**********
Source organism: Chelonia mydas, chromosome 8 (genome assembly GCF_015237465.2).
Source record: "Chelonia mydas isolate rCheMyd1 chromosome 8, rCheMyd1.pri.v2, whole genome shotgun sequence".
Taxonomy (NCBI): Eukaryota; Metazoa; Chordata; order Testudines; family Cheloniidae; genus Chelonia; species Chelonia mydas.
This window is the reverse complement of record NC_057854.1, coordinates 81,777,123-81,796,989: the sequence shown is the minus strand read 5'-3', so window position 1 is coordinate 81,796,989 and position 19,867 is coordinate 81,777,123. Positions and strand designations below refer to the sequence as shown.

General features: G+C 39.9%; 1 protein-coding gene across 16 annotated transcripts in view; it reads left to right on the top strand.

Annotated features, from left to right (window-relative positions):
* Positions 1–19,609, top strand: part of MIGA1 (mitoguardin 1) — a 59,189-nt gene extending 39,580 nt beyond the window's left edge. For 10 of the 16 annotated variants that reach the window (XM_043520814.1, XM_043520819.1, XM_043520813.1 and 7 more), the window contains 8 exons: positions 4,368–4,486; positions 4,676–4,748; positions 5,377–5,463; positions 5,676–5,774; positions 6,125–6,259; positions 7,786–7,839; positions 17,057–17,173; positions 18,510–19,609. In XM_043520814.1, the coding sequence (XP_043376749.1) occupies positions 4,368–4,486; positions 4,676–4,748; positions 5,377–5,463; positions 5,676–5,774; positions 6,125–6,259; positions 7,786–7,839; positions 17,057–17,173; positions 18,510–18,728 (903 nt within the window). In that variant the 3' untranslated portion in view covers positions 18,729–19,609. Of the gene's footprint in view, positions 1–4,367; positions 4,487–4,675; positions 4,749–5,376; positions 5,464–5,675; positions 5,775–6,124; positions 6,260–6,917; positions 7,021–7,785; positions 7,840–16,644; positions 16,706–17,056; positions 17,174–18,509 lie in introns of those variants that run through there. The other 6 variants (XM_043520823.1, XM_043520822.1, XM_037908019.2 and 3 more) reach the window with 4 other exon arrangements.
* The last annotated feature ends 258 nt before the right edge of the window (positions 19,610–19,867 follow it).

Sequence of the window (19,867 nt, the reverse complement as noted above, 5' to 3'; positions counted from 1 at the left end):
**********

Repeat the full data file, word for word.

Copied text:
Source organism: Chelonia mydas, chromosome 8 (genome assembly GCF_015237465.2).
Source record: "Chelonia mydas isolate rCheMyd1 chromosome 8, rCheMyd1.pri.v2, whole genome shotgun sequence".
Taxonomy (NCBI): Eukaryota; Metazoa; Chordata; order Testudines; family Cheloniidae; genus Chelonia; species Chelonia mydas.
This window is the reverse complement of record NC_057854.1, coordinates 81,777,123-81,796,989: the sequence shown is the minus strand read 5'-3', so window position 1 is coordinate 81,796,989 and position 19,867 is coordinate 81,777,123. Positions and strand designations below refer to the sequence as shown.

General features: G+C 39.9%; 1 protein-coding gene across 16 annotated transcripts in view; it reads left to right on the top strand.

Annotated features, from left to right (window-relative positions):
* Positions 1–19,609, top strand: part of MIGA1 (mitoguardin 1) — a 59,189-nt gene extending 39,580 nt beyond the window's left edge. For 10 of the 16 annotated variants that reach the window (XM_043520814.1, XM_043520819.1, XM_043520813.1 and 7 more), the window contains 8 exons: positions 4,368–4,486; positions 4,676–4,748; positions 5,377–5,463; positions 5,676–5,774; positions 6,125–6,259; positions 7,786–7,839; positions 17,057–17,173; positions 18,510–19,609. In XM_043520814.1, the coding sequence (XP_043376749.1) occupies positions 4,368–4,486; positions 4,676–4,748; positions 5,377–5,463; positions 5,676–5,774; positions 6,125–6,259; positions 7,786–7,839; positions 17,057–17,173; positions 18,510–18,728 (903 nt within the window). In that variant the 3' untranslated portion in view covers positions 18,729–19,609. Of the gene's footprint in view, positions 1–4,367; positions 4,487–4,675; positions 4,749–5,376; positions 5,464–5,675; positions 5,775–6,124; positions 6,260–6,917; positions 7,021–7,785; positions 7,840–16,644; positions 16,706–17,056; positions 17,174–18,509 lie in introns of those variants that run through there. The other 6 variants (XM_043520823.1, XM_043520822.1, XM_037908019.2 and 3 more) reach the window with 4 other exon arrangements.
* The last annotated feature ends 258 nt before the right edge of the window (positions 19,610–19,867 follow it).

Sequence of the window (19,867 nt, the reverse complement as noted above, 5' to 3'; positions counted from 1 at the left end):